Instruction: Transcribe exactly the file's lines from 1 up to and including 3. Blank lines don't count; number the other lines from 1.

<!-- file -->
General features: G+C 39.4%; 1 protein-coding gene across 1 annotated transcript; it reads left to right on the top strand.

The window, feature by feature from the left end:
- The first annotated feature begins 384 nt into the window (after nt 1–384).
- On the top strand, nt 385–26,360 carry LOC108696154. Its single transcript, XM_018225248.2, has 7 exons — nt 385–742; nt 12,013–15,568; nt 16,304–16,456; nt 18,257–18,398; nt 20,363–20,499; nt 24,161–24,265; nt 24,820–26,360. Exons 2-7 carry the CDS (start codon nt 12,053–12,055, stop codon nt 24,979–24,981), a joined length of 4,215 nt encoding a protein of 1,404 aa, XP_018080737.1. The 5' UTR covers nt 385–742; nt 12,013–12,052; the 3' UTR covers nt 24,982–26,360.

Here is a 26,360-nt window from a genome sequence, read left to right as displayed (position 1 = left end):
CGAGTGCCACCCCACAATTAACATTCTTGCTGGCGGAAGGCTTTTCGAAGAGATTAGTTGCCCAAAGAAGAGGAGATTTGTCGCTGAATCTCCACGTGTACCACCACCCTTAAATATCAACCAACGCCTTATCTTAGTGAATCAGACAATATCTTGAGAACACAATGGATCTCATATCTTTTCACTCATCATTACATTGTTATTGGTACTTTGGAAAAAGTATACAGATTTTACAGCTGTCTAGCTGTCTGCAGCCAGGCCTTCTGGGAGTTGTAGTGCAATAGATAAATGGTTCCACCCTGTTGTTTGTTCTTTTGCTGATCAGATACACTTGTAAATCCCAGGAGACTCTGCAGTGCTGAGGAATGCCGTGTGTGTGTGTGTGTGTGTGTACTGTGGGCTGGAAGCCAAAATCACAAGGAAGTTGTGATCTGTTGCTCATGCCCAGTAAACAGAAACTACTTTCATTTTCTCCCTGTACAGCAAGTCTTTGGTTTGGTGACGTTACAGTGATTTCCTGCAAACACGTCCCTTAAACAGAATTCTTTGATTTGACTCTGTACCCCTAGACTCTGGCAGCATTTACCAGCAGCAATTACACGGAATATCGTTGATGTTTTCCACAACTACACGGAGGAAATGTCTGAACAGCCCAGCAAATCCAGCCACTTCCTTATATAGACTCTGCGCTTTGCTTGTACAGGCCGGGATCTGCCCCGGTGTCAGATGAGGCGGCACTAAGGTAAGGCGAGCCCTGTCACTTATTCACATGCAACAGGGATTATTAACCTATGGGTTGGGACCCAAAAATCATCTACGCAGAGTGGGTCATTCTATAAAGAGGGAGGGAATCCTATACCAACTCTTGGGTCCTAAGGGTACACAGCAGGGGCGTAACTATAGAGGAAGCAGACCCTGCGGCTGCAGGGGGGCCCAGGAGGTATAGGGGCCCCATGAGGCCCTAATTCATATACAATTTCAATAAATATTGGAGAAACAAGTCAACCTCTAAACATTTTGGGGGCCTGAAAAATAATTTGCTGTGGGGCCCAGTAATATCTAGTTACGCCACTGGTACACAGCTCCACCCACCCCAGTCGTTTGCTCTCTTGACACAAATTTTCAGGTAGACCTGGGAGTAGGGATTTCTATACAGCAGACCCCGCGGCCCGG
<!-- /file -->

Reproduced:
General features: G+C 39.4%; 1 protein-coding gene across 1 annotated transcript; it reads left to right on the top strand.

The window, feature by feature from the left end:
- The first annotated feature begins 384 nt into the window (after nt 1–384).